Five Best Tuesday Columns

Kevin Cullen on the disappearance of Whitey Bulger's Boston, Jeffrey Goldberg on Israeli legitimacy, Vauhini Vara on the demise of BlackBerry, Shane Harris on the irony of the NSA's fear of public information, and Elise Viebeck on the possibility of OprahCare.

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Kevin Cullen in The Boston Globe on the disappearance of Whitey Bulger's Boston The South Boston neighborhood that mobster Whitey Bulger terrorized for so many years is now a nice, upscale area, and even if Bulger had somehow managed to avoid jail, he wouldn't fit in anymore. "Southie moved on. Boston moved on. Whitey only moved away," Cullen writes, detailing the stark transformation of areas that once were witness to Bulger's murders into the modern peaceful waterfronts and their young, hip denizens. "And they don’t care. He is not part of their Boston. He's a ghost, not even dead yet, but a ghost." Boston WBZ News anchor Paula Ebben tweets, "A watershed moment. The "Old" #Boston has faded away. Brilliant piece." "The @BostonGlobe gets an A+ for its #Bulger coverage with @GlobeCullen leading the way with a tip-top column," tweets Jon Tapper, co-founder of communications firm Melwood Global, and Forbes contributor Micheline Maynard suggests a more specific award: "Can we just declare @GlobeCullen the Pulitzer winner for Commentary?"

Jeffrey Goldberg in Bloomberg View on Israeli legitimacy Despite U.S. Secretary of State John Kerry's efforts, Israel doesn't appear very close to forming a two-state Israeli-Palestinian solution, and this continued failure threatens to delegitimize Israel in the eyes of Europe. "Israel will find it increasingly difficult to one day act against the Iranian nuclear program if it is hobbled by the hostility of the international community," Goldberg writes. "Partly because of the actions of the EU, Netanyahu is listening to Kerry's warnings with newly open ears." The piece illuminates Kerry's motivations, and Christa Case Bryant, the Jerusalem bureau chief for The Christian Science Monitor, writes, "Kerry thinks the 1 thing Netanyahu fears as much as Iran ... is growing [power] of int'l [movement] to isolate, demonize Israel." Joel Braunold, columnist for Israel's Haaretz, tweets, "don't count out the Kerry effort just yet."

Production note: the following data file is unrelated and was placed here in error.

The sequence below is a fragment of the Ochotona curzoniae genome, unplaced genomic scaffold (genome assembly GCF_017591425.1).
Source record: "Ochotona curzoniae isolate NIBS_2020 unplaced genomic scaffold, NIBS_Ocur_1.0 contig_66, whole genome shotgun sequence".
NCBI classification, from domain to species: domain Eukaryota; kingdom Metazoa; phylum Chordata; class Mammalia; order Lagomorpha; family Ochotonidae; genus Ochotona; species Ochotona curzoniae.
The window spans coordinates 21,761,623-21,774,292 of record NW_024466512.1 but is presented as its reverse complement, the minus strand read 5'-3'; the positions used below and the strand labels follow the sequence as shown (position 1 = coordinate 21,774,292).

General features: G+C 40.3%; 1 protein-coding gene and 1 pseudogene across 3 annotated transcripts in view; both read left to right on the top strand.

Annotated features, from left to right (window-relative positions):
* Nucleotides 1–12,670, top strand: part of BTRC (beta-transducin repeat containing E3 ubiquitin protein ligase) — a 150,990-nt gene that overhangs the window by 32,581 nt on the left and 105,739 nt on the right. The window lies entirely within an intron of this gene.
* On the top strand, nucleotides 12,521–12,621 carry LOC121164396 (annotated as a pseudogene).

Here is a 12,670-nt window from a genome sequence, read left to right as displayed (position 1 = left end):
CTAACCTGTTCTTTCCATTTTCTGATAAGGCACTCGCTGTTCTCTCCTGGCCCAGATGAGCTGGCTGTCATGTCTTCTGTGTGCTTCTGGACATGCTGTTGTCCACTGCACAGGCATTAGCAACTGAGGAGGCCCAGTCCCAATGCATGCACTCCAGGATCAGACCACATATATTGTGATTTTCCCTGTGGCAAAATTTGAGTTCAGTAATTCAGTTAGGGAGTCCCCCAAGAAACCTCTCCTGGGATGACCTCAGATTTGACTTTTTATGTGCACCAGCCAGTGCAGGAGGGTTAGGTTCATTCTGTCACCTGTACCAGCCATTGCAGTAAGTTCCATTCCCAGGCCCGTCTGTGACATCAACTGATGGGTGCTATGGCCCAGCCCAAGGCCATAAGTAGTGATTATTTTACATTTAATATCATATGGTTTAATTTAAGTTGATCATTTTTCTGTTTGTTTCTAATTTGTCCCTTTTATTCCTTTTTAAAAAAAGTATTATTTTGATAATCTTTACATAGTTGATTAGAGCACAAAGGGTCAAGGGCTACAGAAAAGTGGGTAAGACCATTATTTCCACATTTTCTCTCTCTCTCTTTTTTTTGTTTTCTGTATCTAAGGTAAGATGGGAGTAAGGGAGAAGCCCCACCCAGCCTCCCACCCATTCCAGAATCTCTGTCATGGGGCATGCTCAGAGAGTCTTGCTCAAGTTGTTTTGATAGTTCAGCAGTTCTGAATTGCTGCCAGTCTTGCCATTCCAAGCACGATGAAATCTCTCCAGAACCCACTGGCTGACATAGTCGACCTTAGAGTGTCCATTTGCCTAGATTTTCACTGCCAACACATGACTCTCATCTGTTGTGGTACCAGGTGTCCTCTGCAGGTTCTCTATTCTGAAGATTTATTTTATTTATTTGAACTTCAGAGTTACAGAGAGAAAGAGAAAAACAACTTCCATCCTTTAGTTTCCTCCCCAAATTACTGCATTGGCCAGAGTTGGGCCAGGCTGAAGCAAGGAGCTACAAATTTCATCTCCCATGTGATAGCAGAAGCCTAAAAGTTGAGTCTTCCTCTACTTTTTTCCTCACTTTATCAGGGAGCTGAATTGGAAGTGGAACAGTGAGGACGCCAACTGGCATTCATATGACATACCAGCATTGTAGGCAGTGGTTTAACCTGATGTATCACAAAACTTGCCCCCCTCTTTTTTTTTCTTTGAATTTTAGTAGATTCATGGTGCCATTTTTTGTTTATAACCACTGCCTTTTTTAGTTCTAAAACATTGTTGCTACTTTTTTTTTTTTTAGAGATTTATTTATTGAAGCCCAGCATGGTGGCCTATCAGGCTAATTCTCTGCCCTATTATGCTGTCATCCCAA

Vauhini Vara in The New Yorker on BlackBerry's demise The twin rise of Apple's expensive iPhones and cheap Android-powered smartphones has completely dismantled BlackBerry, as the stock value of its maker Research in Motion has dropped to just over $10 a share from its peak of $236 in 2007. Now, the company announced a special committee to sell itself for cash and its technological patents. "In other words, one of the companies that pioneered the smartphone market may soon end up selling itself as scrap," Vara explains. Sarah Weinman, news editor for Publishers Marketplace, calls the story an "elegy for a pioneering smartphone." Jim Rosenberg, head of online strategy at the World Bank, continues the headline "How Blackberry Fell" with this simple answer: "Slowly, and then all at once?" And Pete Sweigard, a digital editor at The Baltimore Sunencouraged his followers to "Read about the fall of Blackberry ... on your iPhone."

Shane Harris in Foreign Policy on the irony of the NSA's fear of public information After the Defense Department commissioned a study to examine whether freely-available online information could cause national security threats, Harris writes, "The irony is delicious." He explains: "At the time government officials are assuring Americans they have nothing to fear from the National Security Agency poring through their personal records, the military is worried that Russia or al Qaeda is going to wreak nationwide havoc after combing through people's personal records." Like Harris, Remi Brulin, a Salon and Foreign Policy contributor, notes the conflicting stances within Defense: "Big Data poses no threat (NSA) / If U can think of ways Big Data could pose a threat, we'd like to hire U (DARPA)."

Elise Viebeck in The Hill on the possibility of OprahCare The Obama Administration has been seeking celebrity endorsers of Obamacare, and nothing would help as much as positive sentiment from Oprah and her talk show empire. "There are signs that Oprah might be willing to step back into politics after a noticeable absence," she writes. "But promoting one of the most controversial laws in decades would be a big risk for Winfrey to take," and could threaten parts of her large, bipartisan audience. "I personally love the idea of Oprah promoting Obamacare," writes Annie-Rose Strasser, the deputy managing editor of ThinkProgress, and, as health care reporter Ankita Rao notes, "Never doubt the power of @Oprah — even when it comes to the health law." Rob Schmidt, project director of a conservative polling group, tweets his speculation on Oprah's potential future: "#Oprah knows that supporting #Obamacare would tarnish her brand, so would this hint at elected office?"

This article is from the archive of our partner The Wire.